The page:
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Discussion Starter #1
Hi Guys

If anyone read the intro section I'm new here and I've recently inherited my dad's F100 Custom.

A little background: The F100 was converted to a Cleveland 351 when my dad bought it has 4 valve heads with a mild cam and runs a Holley 650 4 barrel carby.
Back in 1995 or 96 I helped my dad recondition the engine ( i would have been 14 or 15) and I cant remember much except helping him carry the block and doing the valve timing.
I'm certain that we had the valve seats lapped but I have no idea if they are soft seats or hardened seats in the head.
She had done less than 5000k's since the rebuild and has only done about 20k's in the last 10 years. Still runs beautifully.

I would like to be able to run unleaded without the use of additives, So i ask Is there a way to tell whether the valve seats are hardened without pulling the heads?

And secondly, what would the impact of running an ethanol blend unleaded fuel in this old beast?

I'm definitely not a fan of ethanol in cars that weren't made for it, but it is a lot cheaper. (sadly not for my daily driver which gets 100k's less per tank)

Thanks, Roy.
 

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How old are the heads? After about 1978 or 79, all heads were built with hardened seats as far as I know.

As far as the ethanol blend, you may have to adjust timing and rebuild the carb with gaskets compatible to ethanol, but it shouldn't hurt the motor. You may notice a slight power loss, though.
 

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Discussion Starter #4
4 valve heads? If they are Arao Engineering can I buy it off you for 100 dollars?
Hi Reverb, I'm gonna have to disappoint you, i wont be parting with the heads, sorry.

How old are the heads? After about 1978 or 79, all heads were built with hardened seats as far as I know.

As far as the ethanol blend, you may have to adjust timing and rebuild the carb with gaskets compatible to ethanol, but it shouldn't hurt the motor. You may notice a slight power loss, though.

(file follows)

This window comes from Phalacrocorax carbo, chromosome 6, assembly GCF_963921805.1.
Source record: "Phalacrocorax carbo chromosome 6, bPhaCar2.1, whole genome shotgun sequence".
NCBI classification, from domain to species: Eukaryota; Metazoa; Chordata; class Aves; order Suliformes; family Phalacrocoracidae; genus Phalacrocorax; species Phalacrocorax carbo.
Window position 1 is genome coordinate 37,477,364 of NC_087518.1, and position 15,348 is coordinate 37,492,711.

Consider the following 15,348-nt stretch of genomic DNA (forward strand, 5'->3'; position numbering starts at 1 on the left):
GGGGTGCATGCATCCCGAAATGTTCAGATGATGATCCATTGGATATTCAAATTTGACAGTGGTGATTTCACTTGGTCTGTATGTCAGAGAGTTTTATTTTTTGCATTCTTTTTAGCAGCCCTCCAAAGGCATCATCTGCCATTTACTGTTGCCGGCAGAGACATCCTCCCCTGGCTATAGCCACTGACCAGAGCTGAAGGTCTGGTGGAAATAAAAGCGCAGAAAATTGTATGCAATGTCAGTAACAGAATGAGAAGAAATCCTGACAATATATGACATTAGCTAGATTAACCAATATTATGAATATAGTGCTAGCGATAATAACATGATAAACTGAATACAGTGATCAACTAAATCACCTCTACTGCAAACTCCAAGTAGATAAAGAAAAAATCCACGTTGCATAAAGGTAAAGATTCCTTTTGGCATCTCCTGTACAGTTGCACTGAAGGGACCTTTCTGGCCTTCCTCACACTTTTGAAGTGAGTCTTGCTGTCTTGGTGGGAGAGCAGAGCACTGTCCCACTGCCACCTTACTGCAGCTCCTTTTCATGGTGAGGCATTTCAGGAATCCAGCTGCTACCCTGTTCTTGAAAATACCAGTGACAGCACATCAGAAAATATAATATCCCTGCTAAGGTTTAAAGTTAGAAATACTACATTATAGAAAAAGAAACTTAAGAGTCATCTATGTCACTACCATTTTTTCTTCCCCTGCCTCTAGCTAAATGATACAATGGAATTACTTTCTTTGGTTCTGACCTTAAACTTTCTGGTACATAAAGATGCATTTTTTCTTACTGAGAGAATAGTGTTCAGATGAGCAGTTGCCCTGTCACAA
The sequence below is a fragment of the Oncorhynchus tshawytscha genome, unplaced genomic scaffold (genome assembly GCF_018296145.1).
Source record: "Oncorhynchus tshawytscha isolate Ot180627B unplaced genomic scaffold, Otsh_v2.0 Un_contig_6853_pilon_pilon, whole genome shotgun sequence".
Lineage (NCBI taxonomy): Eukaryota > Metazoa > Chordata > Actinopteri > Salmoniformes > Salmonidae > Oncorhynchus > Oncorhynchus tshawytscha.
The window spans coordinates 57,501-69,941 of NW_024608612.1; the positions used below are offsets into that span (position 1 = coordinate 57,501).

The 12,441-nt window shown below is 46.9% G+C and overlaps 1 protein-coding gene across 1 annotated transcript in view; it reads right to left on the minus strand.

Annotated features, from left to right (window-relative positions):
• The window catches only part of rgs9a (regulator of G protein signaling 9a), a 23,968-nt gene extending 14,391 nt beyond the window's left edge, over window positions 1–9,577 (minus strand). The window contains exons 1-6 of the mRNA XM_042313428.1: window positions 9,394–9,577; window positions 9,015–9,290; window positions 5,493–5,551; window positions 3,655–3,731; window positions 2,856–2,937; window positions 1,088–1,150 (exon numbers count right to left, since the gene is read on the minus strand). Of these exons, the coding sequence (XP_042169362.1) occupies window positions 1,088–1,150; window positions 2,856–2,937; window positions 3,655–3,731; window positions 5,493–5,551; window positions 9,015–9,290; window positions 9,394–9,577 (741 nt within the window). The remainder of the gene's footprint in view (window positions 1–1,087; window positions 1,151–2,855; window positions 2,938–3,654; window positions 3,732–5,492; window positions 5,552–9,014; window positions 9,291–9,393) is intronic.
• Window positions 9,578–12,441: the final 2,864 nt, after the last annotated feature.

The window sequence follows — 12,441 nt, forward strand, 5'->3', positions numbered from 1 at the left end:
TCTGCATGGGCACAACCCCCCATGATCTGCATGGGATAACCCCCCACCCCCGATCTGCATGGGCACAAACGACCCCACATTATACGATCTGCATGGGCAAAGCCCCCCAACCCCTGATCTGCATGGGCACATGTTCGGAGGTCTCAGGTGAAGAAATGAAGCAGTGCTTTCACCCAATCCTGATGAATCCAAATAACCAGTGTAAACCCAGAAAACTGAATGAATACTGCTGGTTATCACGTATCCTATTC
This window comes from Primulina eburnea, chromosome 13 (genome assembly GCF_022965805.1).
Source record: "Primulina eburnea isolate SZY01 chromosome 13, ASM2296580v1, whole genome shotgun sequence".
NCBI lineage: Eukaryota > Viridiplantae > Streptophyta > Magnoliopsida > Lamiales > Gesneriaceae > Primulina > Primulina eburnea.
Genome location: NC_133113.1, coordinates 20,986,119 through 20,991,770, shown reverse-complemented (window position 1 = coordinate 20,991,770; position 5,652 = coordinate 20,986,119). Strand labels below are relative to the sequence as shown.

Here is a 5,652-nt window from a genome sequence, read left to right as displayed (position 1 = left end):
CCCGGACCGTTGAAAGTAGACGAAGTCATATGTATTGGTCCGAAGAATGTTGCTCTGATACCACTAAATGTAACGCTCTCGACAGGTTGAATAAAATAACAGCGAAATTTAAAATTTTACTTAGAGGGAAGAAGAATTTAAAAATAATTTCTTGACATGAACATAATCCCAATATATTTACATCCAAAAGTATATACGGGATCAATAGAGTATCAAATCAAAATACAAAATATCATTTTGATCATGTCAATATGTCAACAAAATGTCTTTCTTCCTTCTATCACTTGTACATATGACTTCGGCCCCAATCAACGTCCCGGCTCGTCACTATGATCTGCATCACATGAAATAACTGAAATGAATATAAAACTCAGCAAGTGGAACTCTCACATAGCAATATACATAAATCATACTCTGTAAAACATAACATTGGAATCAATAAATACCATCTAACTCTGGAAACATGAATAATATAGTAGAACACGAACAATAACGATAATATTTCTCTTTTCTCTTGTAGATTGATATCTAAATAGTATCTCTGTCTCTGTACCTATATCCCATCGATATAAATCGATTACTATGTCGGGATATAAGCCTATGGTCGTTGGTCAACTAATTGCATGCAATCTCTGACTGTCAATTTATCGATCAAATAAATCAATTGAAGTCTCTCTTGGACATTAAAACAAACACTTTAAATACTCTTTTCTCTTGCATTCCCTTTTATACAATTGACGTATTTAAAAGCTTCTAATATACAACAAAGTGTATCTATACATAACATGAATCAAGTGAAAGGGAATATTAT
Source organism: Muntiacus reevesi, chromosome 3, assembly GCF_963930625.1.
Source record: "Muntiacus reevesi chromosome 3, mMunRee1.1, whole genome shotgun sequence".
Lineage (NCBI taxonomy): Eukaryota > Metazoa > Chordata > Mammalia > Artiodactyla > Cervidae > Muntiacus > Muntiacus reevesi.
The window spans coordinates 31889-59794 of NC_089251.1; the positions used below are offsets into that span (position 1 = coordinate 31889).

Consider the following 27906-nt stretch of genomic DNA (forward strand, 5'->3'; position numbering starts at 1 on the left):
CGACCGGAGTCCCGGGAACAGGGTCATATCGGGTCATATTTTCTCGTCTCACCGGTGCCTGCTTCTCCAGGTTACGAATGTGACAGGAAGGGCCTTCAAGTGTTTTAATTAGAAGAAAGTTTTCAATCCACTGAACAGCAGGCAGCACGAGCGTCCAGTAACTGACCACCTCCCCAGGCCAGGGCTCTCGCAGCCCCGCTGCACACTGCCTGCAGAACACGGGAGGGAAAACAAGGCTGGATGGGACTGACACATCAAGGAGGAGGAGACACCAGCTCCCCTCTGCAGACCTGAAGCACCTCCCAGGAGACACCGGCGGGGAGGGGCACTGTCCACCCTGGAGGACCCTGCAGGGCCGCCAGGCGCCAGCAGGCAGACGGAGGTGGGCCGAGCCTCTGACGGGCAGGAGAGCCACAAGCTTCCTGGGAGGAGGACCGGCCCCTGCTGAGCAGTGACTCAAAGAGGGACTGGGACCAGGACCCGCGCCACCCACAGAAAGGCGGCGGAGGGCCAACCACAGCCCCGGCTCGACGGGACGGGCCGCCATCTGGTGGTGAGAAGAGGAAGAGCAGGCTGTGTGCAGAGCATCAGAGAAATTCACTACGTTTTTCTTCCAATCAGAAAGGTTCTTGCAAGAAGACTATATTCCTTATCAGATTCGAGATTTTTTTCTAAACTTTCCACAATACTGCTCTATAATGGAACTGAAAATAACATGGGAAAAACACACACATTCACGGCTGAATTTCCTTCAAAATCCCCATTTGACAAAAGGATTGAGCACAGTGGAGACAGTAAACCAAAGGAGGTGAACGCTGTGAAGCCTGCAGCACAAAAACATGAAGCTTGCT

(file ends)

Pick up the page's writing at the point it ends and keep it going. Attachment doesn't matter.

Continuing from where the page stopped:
CatSkinner

I couldn't say how old the heads are, The V8 world is beyond my experience, my forte lies with motorbike engines. Even though I do all my own mechanical work I've never had to touch the engine.

I think I'll just have to get a new gasket set and pull the heads off.

The question is once i get the heads removed, how to tell if the seats are hardened?

Roy.
 

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Good question, so I went looking for answers, some actually say that you can't tell if they're done right. However, some also claim that you might be able to see a seam on the edge of the seat or by looking down the bowl to the valve port. A hardened seat has to be pressed into the head and the metal will be different.

If the heads show sign of having been worked on (lead seal on the ports remade), odds are the seats are hardened. Also, if you can get a stamping that will indicate a year, that may also tell you.
 

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the 4V stands for 4 Venturies in the carburetor as delivered from the factory. major difference between the 4V and 2V heads is the size of the ports. her you have 4V, 2V & Windsor

all are 2 valves per cylinder

I'd never heard of 4 valve heads for a Clevo before, but that's what you said, so I was just wondering.The hardend vs unhardend is a leaded/unleaded thing, not ethanol related, and doesn't seem to be a big problem at least not compared to the early predictions. Have had burned ex valves in my 302C, but don't know if that because of the no lead or what. Ethanol mainly affects rubber hoses, gaskets & such, unless in high concentrations
 

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at first when they removed TEL from the fuel blend, whatever they used as a substitute / if anything? didn't work too good and exhaust valve seats started sinking

not sure what they're using today but it doesn't seem to be as much a problem as it was when unleaded first came out

as far as stainless valves... if you have stock Ford valves in those heads get them out of there as fast as you can and replace them with quality 1 piece SS valves
 
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